APR 30, 2018
Food & Drink
Cathy Huyghe , CONTRIBUTOR
How do you know which bottle to choose when you’re standing in front of a wall full of wine?
That’s a question I hear a lot. For the answer, I rely on a lesson learned long ago.
“Turn the bottle around.”
To the back label, that is, because that’s where we find some crucial information. Wine labels, on both the front and the back of the bottle, are highly valuable pieces of real estate. They’re small and exclusive, and there’s only so much room for words or images or percentages or graphics to convey the message that the producer, importer and/or distributor wants to convey.
But here’s one thing you’re looking for, that can in fact help you to choose one particular bottle when you’re standing in front of a wall full of wine: the name of the importer.
Let’s say you’re new to wine and eager to learn. You’ve tasted some bottles that you enjoyed and you’ve noticed a commonality, which is that most of the wines you like are imported by the same company. Soon enough you have a short list of importer logos to look for, when you turn the bottle around to the back label.
When I first started learning about wine, Burgundy-based Becky Wasserman & Co. was one of those logos that I came to know and identify. If I found it, I could be fairly confident about the purchase of the wine. It had Wasserman’s “stamp of approval,” communicated by her logo and the fact that she’d shuttled the chosen wine from Burgundy to the U.S. If it was good enough for Becky, it was good enough for me.
Another “stamp of approval” I’d look for — that I continue to look for — is Neal Rosenthal Wine Merchant Ltd, started by Neal and his wife and business partner Kerry Madigan 40 years ago. For as well-respected as both importers are in the industry, knowing enough about them to follow their selections — and to base my own selections on theirs — still felt like an insider secret and a competitive advantage when it’s you against that wall full of wine.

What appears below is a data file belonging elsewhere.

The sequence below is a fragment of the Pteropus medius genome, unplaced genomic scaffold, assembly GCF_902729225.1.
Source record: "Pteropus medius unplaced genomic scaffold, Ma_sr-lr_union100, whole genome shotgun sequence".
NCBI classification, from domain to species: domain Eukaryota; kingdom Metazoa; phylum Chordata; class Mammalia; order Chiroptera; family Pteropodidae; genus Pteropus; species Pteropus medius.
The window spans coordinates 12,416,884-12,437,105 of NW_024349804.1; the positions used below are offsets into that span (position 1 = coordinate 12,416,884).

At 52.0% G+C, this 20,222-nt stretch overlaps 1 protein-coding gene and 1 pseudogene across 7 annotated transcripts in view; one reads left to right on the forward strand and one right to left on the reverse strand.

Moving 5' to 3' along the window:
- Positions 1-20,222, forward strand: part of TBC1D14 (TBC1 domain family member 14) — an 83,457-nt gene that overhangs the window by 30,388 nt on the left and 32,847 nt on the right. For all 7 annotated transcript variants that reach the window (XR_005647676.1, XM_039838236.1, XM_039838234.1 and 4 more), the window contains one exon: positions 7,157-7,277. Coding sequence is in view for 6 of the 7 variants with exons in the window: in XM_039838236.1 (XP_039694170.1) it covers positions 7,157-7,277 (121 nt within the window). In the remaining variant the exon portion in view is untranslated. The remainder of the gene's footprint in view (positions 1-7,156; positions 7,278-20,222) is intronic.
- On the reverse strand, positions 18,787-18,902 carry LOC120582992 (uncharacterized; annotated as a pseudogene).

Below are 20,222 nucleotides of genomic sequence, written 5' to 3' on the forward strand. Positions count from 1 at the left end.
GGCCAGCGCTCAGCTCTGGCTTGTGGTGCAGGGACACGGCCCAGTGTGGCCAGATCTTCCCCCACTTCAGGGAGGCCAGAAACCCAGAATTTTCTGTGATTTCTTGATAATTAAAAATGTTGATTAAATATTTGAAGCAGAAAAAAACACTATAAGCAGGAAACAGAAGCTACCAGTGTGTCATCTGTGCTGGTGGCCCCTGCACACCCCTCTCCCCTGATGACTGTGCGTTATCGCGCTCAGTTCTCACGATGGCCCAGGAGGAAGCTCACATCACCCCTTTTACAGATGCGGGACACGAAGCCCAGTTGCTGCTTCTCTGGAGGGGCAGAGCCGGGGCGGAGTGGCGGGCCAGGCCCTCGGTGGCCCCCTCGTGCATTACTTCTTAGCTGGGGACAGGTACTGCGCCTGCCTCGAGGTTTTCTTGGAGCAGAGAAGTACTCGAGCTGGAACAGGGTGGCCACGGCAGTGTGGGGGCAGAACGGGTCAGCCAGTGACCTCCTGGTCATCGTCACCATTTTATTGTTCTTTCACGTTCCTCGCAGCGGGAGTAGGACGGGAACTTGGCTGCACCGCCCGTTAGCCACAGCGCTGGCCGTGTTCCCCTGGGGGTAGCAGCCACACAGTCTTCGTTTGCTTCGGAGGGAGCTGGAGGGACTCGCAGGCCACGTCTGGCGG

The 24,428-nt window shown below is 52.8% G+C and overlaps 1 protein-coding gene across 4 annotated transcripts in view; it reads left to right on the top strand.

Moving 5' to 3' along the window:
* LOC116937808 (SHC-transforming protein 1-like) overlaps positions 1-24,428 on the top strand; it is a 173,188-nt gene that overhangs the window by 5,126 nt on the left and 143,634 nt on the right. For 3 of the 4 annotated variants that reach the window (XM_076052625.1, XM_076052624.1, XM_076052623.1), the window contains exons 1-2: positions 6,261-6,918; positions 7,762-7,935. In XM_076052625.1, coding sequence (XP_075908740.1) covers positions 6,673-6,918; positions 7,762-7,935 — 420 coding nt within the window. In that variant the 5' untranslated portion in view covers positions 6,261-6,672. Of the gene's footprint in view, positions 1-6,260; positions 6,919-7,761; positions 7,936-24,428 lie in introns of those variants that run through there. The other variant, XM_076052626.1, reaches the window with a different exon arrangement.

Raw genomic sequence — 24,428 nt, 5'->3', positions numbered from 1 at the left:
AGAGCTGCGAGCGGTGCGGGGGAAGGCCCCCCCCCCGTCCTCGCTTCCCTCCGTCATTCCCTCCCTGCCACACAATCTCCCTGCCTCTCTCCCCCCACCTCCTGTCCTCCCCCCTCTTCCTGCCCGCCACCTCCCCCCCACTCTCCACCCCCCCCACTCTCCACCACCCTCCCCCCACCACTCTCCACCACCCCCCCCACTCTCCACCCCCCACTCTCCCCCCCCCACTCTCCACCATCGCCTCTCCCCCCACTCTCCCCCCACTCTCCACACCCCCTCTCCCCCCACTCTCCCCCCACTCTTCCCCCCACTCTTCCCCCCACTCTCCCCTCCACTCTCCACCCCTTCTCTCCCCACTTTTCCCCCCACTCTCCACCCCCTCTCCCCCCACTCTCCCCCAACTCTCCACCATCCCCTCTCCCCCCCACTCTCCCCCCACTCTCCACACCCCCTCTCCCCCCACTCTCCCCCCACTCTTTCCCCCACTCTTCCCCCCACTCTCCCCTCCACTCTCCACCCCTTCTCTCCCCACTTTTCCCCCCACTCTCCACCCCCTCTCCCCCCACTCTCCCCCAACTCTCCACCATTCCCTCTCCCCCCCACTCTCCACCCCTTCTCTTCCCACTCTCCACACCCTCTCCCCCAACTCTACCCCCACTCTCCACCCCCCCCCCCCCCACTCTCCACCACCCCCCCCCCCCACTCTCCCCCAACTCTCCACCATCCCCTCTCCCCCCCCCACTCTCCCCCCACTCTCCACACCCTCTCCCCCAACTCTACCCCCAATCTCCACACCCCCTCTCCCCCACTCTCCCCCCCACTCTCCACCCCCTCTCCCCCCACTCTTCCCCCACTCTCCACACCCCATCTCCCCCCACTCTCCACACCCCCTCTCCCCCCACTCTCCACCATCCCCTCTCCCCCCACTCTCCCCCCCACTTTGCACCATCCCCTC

When I learned that Rosenthal is now branching out to wine tourism, in partnership with Livio and Kathryn Colapinto of Zest of Italy to lead exclusive tours in northern Italy and Burgundy, I had three reactions in quick succession. First, surprise that Rosenthal would “veer” even a little bit away from wine. Second, appreciation of his chutzpah. (The guy is in his 70s after all and well-versed in, to use his words, “the long-term viability of things.”) And third, admiration for how seamless and natural this “brand extension” seems to be.
That’s because Rosenthal is building the tourism business much the same way he built the wine business: quietly, organically, intimately, and with a decidedly “insider secret” twist. Here are five touchpoints that bridge wine and tourism, that are driving the success of the new endeavor.
- “The intimate thing works for us,” Rosenthal said, referring both to his history in wine and future in tourism. “Personal contact is still fundamental to being successful.”
- Mix up the experience. There is, believe it or not, only so many drives around vineyards and meals in 3-star restaurants that any one person can take. “It isn’t about the deep dive wine geek, doing 10 visits and tasting 100 wines a day,” Rosenthal said. Instead, he and his team are developing the tourism business based on what Rosenthal enjoyed most while developing his wine business, which includes cultural events, being outdoors, sports, and “generally being immersed in the culture of the place.
- “The common denominator is personal attention. For Rosenthal, the common denominator is always personal attention.
- Utilize the strengths of the core business for the brand extension. For the past four decades, Rosenthal has been adding producers to his portfolio the way that builders add bricks to a gateway. Today, given the success of so many of those producers, the gateway has largely closed to most visitors, except of course to Rosenthal himself. He opens the door, giving access to producers who would otherwise be inaccessible.
- An extension of access to winemakers and producers is access to where they eat and drink when they aren’t at home. These are the auberges and inns that aren’t in the guidebooks, Rosenthal said, “places I know well, where the people are friends just as much as the winemakers are.” These accommodations play, too, on the intimacy and “insider secret” of the experience.
Cathy Huyghe is the co-founder of Enolytics and the author of Hungry for Wine: Seeing the World through the Lens of a Wine Glass. Find her online at cathyhuyghe.com, Twitter, Facebook, and Instagram.